The authors claim that such experiences, in which the self seems to have extended into nature, deeply impress an affiliation with nature that motivates us to care and protect. They argue that this cannot but engender an increased sense of environmental responsibility. As a result, they suggest that administering controlled amounts of psychedelic drugs to people while they are immersed in natural environments could hold potential for fostering greater environmental awareness and the motivation to act in more environmentally responsible ways.
Caution: psychedelics ahead
You may or not be convinced by their argument, and the potential of psychedelics for provoking environmental awareness, behaviour change and activism is still to be seen. There is certainly no magic pill that can mobilise environmental responsibility on a mass scale, psychedelic or otherwise.
And as a critical psychologist engaging with the climate crisis, I can see the danger here in focusing on individual behaviour change, when part of the problem is that our energies are not directed at structural change and those wielding the greatest power, which the authors of this study acknowledge. Workable solutions to the climate crisis require more than shifts in individual perspective, however radical or profound.
Nonetheless, for me at least, seriously considering the physical, psychological, social and even environmental value of psychedelic drugs is in itself a welcome challenge to the deeply held, and often hypocritical, cultural assumptions we have about drugs and their prohibition.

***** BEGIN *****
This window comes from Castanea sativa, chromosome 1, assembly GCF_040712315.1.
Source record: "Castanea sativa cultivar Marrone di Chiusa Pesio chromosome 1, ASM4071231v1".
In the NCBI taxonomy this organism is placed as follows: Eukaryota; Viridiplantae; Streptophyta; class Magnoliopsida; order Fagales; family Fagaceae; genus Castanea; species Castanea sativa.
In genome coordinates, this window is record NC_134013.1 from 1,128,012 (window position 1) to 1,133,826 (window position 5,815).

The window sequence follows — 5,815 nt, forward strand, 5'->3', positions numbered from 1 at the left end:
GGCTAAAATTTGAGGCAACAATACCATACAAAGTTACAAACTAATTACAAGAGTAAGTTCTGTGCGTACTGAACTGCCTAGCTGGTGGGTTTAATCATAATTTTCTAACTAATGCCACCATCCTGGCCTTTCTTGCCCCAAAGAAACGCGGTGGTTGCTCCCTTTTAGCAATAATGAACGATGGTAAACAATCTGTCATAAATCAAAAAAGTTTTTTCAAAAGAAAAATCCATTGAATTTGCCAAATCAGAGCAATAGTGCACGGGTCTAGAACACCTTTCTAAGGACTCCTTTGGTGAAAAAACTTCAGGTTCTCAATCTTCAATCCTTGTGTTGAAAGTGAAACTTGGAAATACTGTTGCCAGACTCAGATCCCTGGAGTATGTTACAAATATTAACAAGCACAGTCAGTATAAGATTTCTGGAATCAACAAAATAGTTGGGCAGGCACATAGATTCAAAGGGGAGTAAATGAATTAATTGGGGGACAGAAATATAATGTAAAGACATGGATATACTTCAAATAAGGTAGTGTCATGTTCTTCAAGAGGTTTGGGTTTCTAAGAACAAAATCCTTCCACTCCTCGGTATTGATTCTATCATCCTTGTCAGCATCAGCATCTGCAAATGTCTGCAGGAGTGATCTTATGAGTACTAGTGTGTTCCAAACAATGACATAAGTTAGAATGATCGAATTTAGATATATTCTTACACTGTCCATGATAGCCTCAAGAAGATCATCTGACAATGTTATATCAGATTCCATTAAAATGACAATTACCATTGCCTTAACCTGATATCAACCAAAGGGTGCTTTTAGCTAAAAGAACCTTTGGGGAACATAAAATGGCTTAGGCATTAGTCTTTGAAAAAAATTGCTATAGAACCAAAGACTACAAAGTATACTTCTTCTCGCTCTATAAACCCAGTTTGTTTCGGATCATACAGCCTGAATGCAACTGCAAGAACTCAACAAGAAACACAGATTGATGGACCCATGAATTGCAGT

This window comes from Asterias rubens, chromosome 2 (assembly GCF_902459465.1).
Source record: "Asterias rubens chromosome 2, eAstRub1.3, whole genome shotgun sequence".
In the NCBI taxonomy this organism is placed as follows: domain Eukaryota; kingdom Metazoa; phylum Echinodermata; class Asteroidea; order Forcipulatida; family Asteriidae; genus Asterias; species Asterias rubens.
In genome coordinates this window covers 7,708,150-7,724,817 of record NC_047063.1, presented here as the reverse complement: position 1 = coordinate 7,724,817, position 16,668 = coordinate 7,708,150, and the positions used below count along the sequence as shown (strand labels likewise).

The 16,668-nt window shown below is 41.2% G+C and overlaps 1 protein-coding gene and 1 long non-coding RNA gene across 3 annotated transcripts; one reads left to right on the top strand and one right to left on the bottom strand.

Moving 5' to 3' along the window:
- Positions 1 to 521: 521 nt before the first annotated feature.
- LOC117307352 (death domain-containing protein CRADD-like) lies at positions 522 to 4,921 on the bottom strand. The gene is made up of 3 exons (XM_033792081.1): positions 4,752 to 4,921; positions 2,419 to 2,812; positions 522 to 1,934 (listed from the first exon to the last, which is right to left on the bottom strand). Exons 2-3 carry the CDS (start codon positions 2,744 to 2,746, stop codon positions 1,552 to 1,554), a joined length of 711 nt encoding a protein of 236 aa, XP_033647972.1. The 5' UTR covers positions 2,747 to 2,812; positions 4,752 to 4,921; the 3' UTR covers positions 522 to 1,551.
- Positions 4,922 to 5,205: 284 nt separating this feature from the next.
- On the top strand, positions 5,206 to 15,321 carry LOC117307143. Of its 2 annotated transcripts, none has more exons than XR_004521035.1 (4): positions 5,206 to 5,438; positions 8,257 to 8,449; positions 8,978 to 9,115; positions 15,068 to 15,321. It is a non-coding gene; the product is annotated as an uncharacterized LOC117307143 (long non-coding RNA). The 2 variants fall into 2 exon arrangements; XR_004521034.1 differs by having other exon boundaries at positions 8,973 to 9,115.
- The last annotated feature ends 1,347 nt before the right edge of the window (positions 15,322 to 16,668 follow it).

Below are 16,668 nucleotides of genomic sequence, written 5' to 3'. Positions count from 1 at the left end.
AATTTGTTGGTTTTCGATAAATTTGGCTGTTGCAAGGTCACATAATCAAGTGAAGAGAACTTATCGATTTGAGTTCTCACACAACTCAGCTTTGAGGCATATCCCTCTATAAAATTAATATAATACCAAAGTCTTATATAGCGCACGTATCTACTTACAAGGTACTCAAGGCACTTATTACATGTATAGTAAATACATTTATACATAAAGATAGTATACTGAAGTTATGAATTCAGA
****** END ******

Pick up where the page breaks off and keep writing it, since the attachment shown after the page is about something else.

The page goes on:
To be clear, I am not advocating an unregulated psychedelic free for all. The trials mentioned here consist of carefully controlled doses, with participants supported by professional therapists.
But there is value in considering how profound experiences, not necessarily unchallenging ones, might have transformative power. For a start, psychedelic experiences of connectedness might help get beyond feelings of futility and isolation in the face of the climate crisis, when we think of ourselves only as helpless individuals, helping us to forge connections and see wider patterns.
Powerful experiences of nature might be especially significant today too. We increasingly live in an age of extinction. Nature is in retreat, urbanism and everyday alienation from nature is establishing itself as the norm, and we are confronting loss on a scale we find difficult to acknowledge and process.
In such unprecedented times, we can find ourselves trapped in dissociative psychological states, knowing about environmental crisis while doing all we can to stop that knowledge affecting us. This is true at an individual level but also in familiar social settings of shared silence and discomfort.
When we lack direct experiences of nature, are we missing a vital component of what is needed to really care for and take action on behalf of the environment of which we are an integral part? Maybe, just maybe, the profound experiential connectedness arising from psychedelic experiences in nature is analogous to the application of a defibrillator following cardiac arrest. Perhaps psychedelics could give us the shock that is needed to restart the beating heart of ecological awareness before it is too late.
About The Author
Matthew Adams, Principal Lecturer in Psychology, University of Brighton